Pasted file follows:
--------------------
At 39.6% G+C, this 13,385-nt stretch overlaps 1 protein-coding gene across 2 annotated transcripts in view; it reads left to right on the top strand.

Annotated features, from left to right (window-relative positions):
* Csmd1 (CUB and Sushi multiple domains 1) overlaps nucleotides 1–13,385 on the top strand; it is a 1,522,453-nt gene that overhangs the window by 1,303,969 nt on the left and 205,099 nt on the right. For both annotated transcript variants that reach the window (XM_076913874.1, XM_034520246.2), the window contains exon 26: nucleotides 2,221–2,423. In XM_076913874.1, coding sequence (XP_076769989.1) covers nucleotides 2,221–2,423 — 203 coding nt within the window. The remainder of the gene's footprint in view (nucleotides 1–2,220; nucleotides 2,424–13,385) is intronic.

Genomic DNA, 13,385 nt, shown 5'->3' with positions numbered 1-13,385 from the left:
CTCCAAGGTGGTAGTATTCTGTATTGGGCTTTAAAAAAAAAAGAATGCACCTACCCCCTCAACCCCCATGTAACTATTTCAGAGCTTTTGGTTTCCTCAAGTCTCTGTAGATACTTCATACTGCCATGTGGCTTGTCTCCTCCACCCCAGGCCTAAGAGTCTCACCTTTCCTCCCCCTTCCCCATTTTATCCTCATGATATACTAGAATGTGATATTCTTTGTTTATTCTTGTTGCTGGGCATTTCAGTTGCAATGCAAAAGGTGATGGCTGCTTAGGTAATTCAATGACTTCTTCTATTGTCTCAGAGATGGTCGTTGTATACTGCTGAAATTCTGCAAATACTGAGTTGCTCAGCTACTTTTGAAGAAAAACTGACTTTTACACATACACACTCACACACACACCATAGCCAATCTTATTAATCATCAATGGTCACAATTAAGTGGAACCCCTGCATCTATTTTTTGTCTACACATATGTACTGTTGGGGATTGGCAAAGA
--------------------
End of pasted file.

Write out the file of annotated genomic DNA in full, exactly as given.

At 39.6% G+C, this 13,385-nt stretch overlaps 1 protein-coding gene across 2 annotated transcripts in view; it reads left to right on the top strand.

Annotated features, from left to right (window-relative positions):
* Csmd1 (CUB and Sushi multiple domains 1) overlaps nucleotides 1–13,385 on the top strand; it is a 1,522,453-nt gene that overhangs the window by 1,303,969 nt on the left and 205,099 nt on the right. For both annotated transcript variants that reach the window (XM_076913874.1, XM_034520246.2), the window contains exon 26: nucleotides 2,221–2,423. In XM_076913874.1, coding sequence (XP_076769989.1) covers nucleotides 2,221–2,423 — 203 coding nt within the window. The remainder of the gene's footprint in view (nucleotides 1–2,220; nucleotides 2,424–13,385) is intronic.

Genomic DNA, 13,385 nt, shown 5'->3' with positions numbered 1-13,385 from the left:
CTCCAAGGTGGTAGTATTCTGTATTGGGCTTTAAAAAAAAAAGAATGCACCTACCCCCTCAACCCCCATGTAACTATTTCAGAGCTTTTGGTTTCCTCAAGTCTCTGTAGATACTTCATACTGCCATGTGGCTTGTCTCCTCCACCCCAGGCCTAAGAGTCTCACCTTTCCTCCCCCTTCCCCATTTTATCCTCATGATATACTAGAATGTGATATTCTTTGTTTATTCTTGTTGCTGGGCATTTCAGTTGCAATGCAAAAGGTGATGGCTGCTTAGGTAATTCAATGACTTCTTCTATTGTCTCAGAGATGGTCGTTGTATACTGCTGAAATTCTGCAAATACTGAGTTGCTCAGCTACTTTTGAAGAAAAACTGACTTTTACACATACACACTCACACACACACCATAGCCAATCTTATTAATCATCAATGGTCACAATTAAGTGGAACCCCTGCATCTATTTTTTGTCTACACATATGTACTGTTGGGGATTGGCAAAGA